Distance Runners May Need More Protein

There has always been a big gap between the official recommendations for how much protein we “need” and how much strength athletes have consumed. Endurance athletes haven’t paid much attention to this debate; you don’t need big biceps to run a good marathon, after all.

But a new study from Daniel Moore and his colleagues at the University of Toronto and Japan’s Ajinomoto Co. offers a revised take on the question. The data was presented at the American College of Sports Medicine’s annual meeting earlier this month, and has now been published in the journal PLoS ONE.

The key development is that the study uses a relatively new technique called “indicator amino acid oxidation” to measure protein use, which involves tagging an amino acid with a carbon isotope tracer to allow its use in the body to be tracked. Previous studies have generally relied on a technique called “nitrogen balance,” which is more cumbersome and—according to the authors of the new study, at least—less reliable.

The study involved six distance runners who reported typical weekly mileage of between about 48 and 128 kilometres. Over a three-day period, they consumed a standardised diet and ran 10K on the first day, 5K on the second day, then a 20K time trial on the third day. After the 20K run, they consumed a randomly assigned amount of protein (each subject repeated the whole protocol as many as seven times) along with a standard amount of the marked indicator amino acid. By analysing the pattern of how much of the marked amino acid was consumed in different trials, the researchers could determine whether a given dose of protein was enough to meet the body’s needs (for more details of the method, see this paper).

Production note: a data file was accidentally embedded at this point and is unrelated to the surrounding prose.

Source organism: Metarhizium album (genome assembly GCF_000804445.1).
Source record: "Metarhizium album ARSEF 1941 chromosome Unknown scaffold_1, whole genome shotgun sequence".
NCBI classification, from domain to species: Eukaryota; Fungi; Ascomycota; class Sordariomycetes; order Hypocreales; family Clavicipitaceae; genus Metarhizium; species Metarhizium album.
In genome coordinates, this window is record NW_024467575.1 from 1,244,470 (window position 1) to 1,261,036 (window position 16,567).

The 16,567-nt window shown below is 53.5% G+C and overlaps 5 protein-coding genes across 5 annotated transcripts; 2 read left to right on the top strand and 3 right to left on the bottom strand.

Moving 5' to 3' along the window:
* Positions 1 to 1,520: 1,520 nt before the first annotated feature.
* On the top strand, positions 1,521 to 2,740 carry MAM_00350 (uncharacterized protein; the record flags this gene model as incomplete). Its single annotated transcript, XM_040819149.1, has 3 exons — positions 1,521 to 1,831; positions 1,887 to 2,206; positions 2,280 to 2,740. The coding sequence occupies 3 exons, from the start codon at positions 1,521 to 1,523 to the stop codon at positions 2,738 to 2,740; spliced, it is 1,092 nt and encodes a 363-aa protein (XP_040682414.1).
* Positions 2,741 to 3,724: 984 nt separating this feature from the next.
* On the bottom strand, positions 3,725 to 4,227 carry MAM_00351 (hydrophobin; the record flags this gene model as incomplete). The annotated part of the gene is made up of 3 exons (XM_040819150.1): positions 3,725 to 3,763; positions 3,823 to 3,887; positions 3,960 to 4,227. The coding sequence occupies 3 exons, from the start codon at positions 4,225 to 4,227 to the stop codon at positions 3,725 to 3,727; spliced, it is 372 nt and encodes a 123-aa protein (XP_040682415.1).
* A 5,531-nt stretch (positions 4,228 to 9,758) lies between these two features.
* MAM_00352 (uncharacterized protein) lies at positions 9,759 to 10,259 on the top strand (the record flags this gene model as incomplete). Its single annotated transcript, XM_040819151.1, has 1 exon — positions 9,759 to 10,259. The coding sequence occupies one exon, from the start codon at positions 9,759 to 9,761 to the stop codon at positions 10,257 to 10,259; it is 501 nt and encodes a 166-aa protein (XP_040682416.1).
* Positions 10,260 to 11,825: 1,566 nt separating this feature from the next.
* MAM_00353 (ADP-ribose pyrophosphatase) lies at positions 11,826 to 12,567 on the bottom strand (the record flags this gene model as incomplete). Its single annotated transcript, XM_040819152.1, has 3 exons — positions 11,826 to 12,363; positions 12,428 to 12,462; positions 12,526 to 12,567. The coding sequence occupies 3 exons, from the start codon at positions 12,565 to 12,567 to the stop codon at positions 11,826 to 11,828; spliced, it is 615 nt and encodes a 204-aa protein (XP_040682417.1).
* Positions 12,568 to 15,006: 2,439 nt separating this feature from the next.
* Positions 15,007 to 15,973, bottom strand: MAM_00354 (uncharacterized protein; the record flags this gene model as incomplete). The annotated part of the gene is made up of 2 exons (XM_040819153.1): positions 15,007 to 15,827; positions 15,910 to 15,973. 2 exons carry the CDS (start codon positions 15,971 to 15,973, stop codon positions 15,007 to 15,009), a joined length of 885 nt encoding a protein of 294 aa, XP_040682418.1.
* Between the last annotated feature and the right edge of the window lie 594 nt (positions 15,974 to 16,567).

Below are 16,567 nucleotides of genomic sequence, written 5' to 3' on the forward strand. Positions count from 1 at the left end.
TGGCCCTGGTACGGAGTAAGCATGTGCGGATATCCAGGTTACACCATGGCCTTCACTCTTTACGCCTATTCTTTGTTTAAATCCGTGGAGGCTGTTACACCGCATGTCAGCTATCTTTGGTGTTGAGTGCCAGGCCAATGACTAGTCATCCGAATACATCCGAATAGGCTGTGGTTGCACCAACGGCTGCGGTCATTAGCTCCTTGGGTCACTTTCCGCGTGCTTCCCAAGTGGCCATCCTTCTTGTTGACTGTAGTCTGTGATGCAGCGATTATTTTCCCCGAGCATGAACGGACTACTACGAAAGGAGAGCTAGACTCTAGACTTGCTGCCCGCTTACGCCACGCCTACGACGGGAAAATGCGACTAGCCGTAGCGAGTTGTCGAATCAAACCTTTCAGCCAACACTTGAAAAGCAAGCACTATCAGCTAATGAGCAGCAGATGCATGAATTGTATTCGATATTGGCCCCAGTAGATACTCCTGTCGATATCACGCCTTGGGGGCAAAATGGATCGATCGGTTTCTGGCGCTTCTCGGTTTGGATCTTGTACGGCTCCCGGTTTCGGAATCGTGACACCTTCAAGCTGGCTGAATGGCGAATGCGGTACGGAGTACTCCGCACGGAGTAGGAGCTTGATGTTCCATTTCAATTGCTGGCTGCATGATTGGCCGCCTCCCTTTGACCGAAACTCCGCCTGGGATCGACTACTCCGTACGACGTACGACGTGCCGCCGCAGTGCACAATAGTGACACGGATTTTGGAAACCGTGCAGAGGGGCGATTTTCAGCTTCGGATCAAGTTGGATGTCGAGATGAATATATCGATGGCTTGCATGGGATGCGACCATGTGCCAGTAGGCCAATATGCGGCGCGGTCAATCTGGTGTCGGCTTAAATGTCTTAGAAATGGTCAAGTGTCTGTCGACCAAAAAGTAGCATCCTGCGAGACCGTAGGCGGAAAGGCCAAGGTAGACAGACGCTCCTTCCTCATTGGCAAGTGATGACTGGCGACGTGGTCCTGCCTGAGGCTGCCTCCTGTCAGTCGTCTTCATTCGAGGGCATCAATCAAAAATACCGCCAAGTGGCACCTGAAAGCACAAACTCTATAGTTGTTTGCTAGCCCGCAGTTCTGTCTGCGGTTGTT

The results indicated that the subjects needed an average of 1.65 grams of protein per kilogram of body weight per day to provide the amino acids required for muscle repair and synthesis, leading to a “recommended” intake of around 1.8 g/kg/day. That’s higher than both the recommended dietary allowance of 0.8 g/kg/day for non-athletes, and the typical 1.2 to 1.4 g/kg/day recommendation for endurance-trained athletes.

Why do endurance athletes need more protein? One possibility is that they’re burning it during the run: previous studies suggest that about 5 per cent of the energy you burn during exercise comes from oxidizing protein, and that can rise to 10 per cent if your muscles are low on glycogen (as they would be late in a 20K time trial). That could account for an additional 0.2 g/kg/day or so in the current study.

Protein is also needed to repair and remodel tissue—not just the muscle you directly damage while running, but also other damaged areas of the body like the gut. In that respect, high-impact activities like running may trigger greater protein needs than lower-impact activities like cycling or swimming.

So are you protein deficient? Probably not. A typical diet provides somewhere around 1.6 g/kg/day, and hard-training runners generally get more than that simply because they’re eating more in general. That said, there are certainly some runners who focus on carbs (or, these days, fat) and neglect protein.

If anything, what most of us need to pay more attention to is distributing our protein throughout the day rather than concentrating most of it at dinner. A typical pattern is 10 to 15 grams of protein at breakfast and lunch, then 65 grams at dinner. But the body can make optimal use of only 20 to 30 grams at a time, so it’s better to spread the protein out into at least four doses—including, for example, a pre-bed high-protein snack.

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